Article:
Discussion in 'Microphones (live or studio)' started by IIRs, Jul 16, 2007.

  1. IIRs

    IIRs Well-Known Member

    Oct 23, 2005
    Any of you guys ever use them?

    I've been looking after the PA systems at a local venue / nightclub recently. It has 3 rooms; 2 of them can be set up either as live venues or as club rooms, while the 3rd (smallest) has shutters which can be opened to make it a bar area for the largest room, or closed to function as a seperate "chill-out" room.

    The FoH mixer is wheeled into whichever of the rooms has bands playing, or is packed away for club nights.

    The benefits of Soundwebs in this situation are obvious: all the different possible configurations can be pre-programmed, and a simple interface can be designed so that bar managers or promoters can choose the desired set-up for club nights without needing to re-patch anything.

    However, I was talking to a guy from a local PA hire company (who seemed to know what he was talking about) who warned me that the Soundwebs don't sound as good as (eg) Omnidrives: specifically, he said that the limiters were inferior, and that the Soundweb hardware is noisy.

    This suprised me: I had assumed that the algorithms in the SW would be the same as (or better than) the simpler BSS controllers.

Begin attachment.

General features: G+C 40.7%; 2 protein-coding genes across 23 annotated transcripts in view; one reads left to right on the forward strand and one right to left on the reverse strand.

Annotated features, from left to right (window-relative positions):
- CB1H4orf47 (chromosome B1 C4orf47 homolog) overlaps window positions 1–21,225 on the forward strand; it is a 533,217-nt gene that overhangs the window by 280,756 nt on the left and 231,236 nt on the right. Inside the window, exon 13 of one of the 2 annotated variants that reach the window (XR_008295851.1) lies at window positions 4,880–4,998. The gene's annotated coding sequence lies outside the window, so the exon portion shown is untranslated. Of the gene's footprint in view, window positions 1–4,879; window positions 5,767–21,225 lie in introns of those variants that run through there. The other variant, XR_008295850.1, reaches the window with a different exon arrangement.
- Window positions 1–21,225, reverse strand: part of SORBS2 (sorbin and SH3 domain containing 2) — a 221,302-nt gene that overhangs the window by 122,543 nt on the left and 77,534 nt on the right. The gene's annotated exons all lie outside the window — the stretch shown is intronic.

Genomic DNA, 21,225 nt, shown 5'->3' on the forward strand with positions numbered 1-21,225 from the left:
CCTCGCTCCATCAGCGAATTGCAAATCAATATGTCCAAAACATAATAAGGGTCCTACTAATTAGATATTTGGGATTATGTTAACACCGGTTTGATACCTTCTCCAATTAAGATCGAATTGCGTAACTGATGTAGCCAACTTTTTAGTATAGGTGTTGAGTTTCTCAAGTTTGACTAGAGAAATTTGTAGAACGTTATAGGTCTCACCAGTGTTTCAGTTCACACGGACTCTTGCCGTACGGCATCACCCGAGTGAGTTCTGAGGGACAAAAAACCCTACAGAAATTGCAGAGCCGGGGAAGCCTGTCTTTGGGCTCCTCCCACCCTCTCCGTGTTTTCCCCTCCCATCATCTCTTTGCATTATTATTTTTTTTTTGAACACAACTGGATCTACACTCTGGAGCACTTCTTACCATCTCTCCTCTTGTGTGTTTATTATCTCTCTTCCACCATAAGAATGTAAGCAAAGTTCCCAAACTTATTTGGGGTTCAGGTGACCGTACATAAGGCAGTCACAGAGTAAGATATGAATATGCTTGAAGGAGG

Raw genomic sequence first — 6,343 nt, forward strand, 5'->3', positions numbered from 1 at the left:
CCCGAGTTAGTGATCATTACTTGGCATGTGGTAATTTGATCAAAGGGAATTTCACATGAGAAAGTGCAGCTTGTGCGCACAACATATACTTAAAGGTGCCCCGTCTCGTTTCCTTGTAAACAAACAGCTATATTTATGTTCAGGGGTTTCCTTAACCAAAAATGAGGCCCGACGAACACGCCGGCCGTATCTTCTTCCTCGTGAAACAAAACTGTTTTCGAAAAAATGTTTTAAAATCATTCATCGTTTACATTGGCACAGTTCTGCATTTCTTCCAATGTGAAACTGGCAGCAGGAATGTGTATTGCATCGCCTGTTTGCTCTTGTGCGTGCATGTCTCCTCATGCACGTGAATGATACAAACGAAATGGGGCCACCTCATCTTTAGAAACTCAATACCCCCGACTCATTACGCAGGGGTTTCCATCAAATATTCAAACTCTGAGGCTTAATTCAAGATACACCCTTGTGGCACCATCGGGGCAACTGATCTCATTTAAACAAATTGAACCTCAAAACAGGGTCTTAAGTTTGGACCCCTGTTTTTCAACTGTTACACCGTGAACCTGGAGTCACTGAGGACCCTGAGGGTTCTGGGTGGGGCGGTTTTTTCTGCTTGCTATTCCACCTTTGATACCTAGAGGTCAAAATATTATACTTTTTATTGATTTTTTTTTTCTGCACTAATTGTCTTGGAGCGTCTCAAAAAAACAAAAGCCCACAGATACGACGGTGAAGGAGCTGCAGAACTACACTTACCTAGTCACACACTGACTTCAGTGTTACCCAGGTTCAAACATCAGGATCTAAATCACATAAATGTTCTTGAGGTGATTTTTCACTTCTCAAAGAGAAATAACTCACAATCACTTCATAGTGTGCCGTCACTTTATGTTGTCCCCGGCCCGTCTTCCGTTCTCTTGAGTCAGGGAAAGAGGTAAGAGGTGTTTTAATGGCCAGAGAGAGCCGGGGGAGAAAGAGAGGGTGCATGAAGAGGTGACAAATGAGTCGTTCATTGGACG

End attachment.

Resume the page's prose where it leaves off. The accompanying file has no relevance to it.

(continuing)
While I have mixed dozens of bands through Soundweb-controlled PAs, I have never configured one myself.... anyone have any comments? Should I put Soundwebs on the wish-list, or would I be better off going with something else?

    And what about the "London" versions? How much better are they and why?

  2. sheet

    sheet Well-Known Member

    May 28, 2003
    Kansas City, KS
    Home Page:
    First of all BSS Soundweb is a blank canvas so to speak. It is dedicated hardware with dedicated software. But in Soundweb, you can configure it how you need it, pending DSP availabilty. I have had it. I hated it. I did not like having to keep the old PentiumII around to operate the software. No I did not want to upgrade and why should I?

    There are other comparable systems out there that are essentially the same type of thing. Rane, TOA, Media Matrix, etc. Analog BSS sounds great IMO. I love the gates and comps. But, you can't say all things BSS sound good any more than you can say all things DBX or x, y, z sound good.

    Omnidrive's were great when they came out. Now they are kind of old hat. They have some qwerky user interface issues. Most people don't get them right away.

    I think that Media Matrix is far superior to anything else out there. It is the most widely specified and installed for sure. Harmon has decided to push it's communication protocol in all of the brands under it's umbrella. I wonder what is in store for BSS?

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